Limits...
SelenoDB 1.0 : a database of selenoprotein genes, proteins and SECIS elements.

Castellano S, Gladyshev VN, Guigó R, Berry MJ - Nucleic Acids Res. (2008)

Bottom Line: Today, dozens of selenoprotein families have been described and more are being discovered in recently sequenced species, but the correct genomic annotation is not available for the majority of these genes.SelenoDB is a long-term project that aims to provide, through the collaborative effort of experimental and computational researchers, automatic and manually curated annotations of selenoprotein genes, proteins and SECIS elements.Version 1.0 of the database includes an initial set of eukaryotic genomic annotations, with special emphasis on the human selenoproteome, for immediate inspection by selenium researchers or incorporation into more general databases.

View Article: PubMed Central - PubMed

Affiliation: Department of Cell and Molecular Biology, University of Hawaii at Manoa, Honolulu, Hawaii, USA. castellanos@janelia.hhmi.org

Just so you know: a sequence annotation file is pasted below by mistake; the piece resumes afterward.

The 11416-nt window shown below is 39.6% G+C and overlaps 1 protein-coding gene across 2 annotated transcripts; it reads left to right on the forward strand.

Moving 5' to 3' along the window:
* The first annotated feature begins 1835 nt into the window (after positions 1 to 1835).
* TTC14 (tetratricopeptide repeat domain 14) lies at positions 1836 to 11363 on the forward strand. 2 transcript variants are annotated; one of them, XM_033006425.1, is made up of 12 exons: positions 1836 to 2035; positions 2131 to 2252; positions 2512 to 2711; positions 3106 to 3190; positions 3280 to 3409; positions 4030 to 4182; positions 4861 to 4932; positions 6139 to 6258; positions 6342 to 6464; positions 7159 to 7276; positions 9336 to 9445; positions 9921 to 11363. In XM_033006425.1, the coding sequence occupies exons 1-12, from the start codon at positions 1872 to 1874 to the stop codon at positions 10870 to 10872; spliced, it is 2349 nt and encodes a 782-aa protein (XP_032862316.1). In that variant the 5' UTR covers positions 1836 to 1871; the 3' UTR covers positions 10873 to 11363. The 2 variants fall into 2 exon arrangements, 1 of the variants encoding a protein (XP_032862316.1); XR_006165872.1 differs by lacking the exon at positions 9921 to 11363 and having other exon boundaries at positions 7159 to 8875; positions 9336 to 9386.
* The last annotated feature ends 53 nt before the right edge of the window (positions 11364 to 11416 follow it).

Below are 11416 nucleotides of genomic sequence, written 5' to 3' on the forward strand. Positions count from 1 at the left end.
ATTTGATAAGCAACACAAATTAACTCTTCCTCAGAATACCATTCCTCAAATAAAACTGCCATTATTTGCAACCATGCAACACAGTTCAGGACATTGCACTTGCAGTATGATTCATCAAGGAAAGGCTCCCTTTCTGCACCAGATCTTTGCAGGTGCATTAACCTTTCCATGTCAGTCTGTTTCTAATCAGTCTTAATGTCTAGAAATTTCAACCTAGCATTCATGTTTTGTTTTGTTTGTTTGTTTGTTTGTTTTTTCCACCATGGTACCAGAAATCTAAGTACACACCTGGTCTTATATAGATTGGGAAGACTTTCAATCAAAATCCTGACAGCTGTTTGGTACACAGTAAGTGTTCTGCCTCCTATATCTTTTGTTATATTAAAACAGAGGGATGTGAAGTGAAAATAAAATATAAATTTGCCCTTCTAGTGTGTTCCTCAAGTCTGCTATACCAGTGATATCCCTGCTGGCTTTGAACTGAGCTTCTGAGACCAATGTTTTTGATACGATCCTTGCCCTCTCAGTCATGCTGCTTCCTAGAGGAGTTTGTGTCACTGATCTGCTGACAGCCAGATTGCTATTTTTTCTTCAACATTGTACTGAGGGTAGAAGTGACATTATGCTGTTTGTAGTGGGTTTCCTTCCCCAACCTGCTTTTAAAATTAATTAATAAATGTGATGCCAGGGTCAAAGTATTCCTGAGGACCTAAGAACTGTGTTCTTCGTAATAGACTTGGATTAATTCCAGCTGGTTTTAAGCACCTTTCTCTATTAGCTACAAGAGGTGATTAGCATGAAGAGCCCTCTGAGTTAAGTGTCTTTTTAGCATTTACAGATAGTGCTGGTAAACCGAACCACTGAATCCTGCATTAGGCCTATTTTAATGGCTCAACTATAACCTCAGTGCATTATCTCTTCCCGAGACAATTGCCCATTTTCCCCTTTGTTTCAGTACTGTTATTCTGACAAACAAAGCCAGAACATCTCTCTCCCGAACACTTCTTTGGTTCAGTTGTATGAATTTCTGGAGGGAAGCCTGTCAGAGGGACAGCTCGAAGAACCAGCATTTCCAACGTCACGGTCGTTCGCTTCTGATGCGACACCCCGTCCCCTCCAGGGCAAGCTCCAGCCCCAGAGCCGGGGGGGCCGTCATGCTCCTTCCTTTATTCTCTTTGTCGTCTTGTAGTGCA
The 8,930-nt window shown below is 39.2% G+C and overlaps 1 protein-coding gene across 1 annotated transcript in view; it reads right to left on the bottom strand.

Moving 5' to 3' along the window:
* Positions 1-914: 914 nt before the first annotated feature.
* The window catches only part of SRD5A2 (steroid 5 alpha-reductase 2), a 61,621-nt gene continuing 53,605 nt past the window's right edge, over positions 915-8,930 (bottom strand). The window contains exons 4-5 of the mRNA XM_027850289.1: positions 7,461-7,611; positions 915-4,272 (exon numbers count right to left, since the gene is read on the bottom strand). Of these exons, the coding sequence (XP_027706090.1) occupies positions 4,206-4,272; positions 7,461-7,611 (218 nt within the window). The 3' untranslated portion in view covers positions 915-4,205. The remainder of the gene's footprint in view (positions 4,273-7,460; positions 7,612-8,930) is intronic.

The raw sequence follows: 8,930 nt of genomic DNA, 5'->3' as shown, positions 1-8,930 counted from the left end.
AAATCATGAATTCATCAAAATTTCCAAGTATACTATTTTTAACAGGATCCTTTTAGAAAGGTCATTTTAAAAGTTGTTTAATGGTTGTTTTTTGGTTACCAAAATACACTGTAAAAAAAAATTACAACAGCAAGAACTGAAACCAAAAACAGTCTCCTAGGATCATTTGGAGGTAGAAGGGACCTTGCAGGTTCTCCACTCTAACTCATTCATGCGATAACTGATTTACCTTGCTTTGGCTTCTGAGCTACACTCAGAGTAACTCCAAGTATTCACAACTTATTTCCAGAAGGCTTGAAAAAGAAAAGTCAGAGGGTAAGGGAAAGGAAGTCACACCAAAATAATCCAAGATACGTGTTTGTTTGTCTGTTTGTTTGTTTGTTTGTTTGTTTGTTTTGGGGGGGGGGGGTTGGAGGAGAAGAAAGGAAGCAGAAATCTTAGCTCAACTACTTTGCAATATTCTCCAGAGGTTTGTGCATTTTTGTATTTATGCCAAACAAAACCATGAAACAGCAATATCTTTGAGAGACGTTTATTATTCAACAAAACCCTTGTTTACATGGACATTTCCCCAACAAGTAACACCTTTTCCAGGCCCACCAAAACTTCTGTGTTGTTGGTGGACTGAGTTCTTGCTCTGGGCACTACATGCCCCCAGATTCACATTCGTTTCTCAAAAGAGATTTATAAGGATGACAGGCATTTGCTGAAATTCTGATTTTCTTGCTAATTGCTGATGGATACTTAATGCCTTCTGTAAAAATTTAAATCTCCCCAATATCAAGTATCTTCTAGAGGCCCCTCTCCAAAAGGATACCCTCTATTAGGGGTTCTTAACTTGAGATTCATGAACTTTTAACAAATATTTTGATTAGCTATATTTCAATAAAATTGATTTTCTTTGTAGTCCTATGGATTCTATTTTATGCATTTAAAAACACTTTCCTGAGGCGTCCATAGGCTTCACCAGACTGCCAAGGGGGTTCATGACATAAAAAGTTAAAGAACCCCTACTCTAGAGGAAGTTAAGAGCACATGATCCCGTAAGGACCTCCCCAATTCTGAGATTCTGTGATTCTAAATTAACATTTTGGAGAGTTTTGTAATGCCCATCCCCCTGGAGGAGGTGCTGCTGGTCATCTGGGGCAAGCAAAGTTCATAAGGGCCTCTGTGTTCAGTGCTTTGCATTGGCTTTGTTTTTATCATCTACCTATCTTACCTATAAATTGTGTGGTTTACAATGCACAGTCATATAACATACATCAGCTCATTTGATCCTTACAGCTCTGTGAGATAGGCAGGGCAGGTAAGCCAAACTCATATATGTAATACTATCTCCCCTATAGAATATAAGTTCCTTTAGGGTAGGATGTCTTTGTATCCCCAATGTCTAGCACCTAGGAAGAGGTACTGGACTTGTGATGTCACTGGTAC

ABSTRACT
Selenoproteins are a diverse group of proteins usually misidentified and misannotated in sequence databases. The presence of an in-frame UGA (stop) codon in the coding sequence of selenoprotein genes precludes their identification and correct annotation. The in-frame UGA codons are recoded to cotranslationally incorporate selenocysteine, a rare selenium-containing amino acid. The development of ad hoc experimental and, more recently, computational approaches have allowed the efficient identification and characterization of the selenoproteomes of a growing number of species. Today, dozens of selenoprotein families have been described and more are being discovered in recently sequenced species, but the correct genomic annotation is not available for the majority of these genes. SelenoDB is a long-term project that aims to provide, through the collaborative effort of experimental and computational researchers, automatic and manually curated annotations of selenoprotein genes, proteins and SECIS elements. Version 1.0 of the database includes an initial set of eukaryotic genomic annotations, with special emphasis on the human selenoproteome, for immediate inspection by selenium researchers or incorporation into more general databases. SelenoDB is freely available at http://www.selenodb.org.